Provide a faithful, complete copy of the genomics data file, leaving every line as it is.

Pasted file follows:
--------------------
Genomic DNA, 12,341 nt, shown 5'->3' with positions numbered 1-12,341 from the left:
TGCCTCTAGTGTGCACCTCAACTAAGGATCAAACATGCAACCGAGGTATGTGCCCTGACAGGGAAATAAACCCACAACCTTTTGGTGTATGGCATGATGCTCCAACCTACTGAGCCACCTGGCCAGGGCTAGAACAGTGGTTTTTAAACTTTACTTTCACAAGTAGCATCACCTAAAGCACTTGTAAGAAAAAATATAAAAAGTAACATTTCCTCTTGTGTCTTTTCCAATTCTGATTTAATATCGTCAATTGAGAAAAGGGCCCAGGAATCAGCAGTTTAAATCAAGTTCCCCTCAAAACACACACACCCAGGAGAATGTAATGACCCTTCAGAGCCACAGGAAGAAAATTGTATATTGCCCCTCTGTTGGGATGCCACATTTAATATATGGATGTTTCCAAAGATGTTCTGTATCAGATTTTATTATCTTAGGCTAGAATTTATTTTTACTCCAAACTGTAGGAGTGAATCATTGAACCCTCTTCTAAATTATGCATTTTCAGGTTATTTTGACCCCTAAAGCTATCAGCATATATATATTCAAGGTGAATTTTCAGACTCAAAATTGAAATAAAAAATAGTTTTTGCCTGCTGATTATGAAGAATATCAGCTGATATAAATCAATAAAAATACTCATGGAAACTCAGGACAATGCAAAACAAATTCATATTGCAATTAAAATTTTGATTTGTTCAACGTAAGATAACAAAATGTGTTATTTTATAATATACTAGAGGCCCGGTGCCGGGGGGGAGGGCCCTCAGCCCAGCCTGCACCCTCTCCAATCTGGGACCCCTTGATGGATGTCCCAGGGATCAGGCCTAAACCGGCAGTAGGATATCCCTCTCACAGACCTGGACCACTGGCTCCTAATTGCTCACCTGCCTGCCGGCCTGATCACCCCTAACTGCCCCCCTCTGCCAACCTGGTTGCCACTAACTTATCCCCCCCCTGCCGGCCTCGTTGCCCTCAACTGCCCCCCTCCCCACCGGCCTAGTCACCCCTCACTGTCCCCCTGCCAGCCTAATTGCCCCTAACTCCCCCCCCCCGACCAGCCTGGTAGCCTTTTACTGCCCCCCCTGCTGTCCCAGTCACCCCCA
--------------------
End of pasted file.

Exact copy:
Genomic DNA, 12,341 nt, shown 5'->3' with positions numbered 1-12,341 from the left:
TGCCTCTAGTGTGCACCTCAACTAAGGATCAAACATGCAACCGAGGTATGTGCCCTGACAGGGAAATAAACCCACAACCTTTTGGTGTATGGCATGATGCTCCAACCTACTGAGCCACCTGGCCAGGGCTAGAACAGTGGTTTTTAAACTTTACTTTCACAAGTAGCATCACCTAAAGCACTTGTAAGAAAAAATATAAAAAGTAACATTTCCTCTTGTGTCTTTTCCAATTCTGATTTAATATCGTCAATTGAGAAAAGGGCCCAGGAATCAGCAGTTTAAATCAAGTTCCCCTCAAAACACACACACCCAGGAGAATGTAATGACCCTTCAGAGCCACAGGAAGAAAATTGTATATTGCCCCTCTGTTGGGATGCCACATTTAATATATGGATGTTTCCAAAGATGTTCTGTATCAGATTTTATTATCTTAGGCTAGAATTTATTTTTACTCCAAACTGTAGGAGTGAATCATTGAACCCTCTTCTAAATTATGCATTTTCAGGTTATTTTGACCCCTAAAGCTATCAGCATATATATATTCAAGGTGAATTTTCAGACTCAAAATTGAAATAAAAAATAGTTTTTGCCTGCTGATTATGAAGAATATCAGCTGATATAAATCAATAAAAATACTCATGGAAACTCAGGACAATGCAAAACAAATTCATATTGCAATTAAAATTTTGATTTGTTCAACGTAAGATAACAAAATGTGTTATTTTATAATATACTAGAGGCCCGGTGCCGGGGGGGAGGGCCCTCAGCCCAGCCTGCACCCTCTCCAATCTGGGACCCCTTGATGGATGTCCCAGGGATCAGGCCTAAACCGGCAGTAGGATATCCCTCTCACAGACCTGGACCACTGGCTCCTAATTGCTCACCTGCCTGCCGGCCTGATCACCCCTAACTGCCCCCCTCTGCCAACCTGGTTGCCACTAACTTATCCCCCCCCTGCCGGCCTCGTTGCCCTCAACTGCCCCCCTCCCCACCGGCCTAGTCACCCCTCACTGTCCCCCTGCCAGCCTAATTGCCCCTAACTCCCCCCCCCCGACCAGCCTGGTAGCCTTTTACTGCCCCCCCTGCTGTCCCAGTCACCCCCA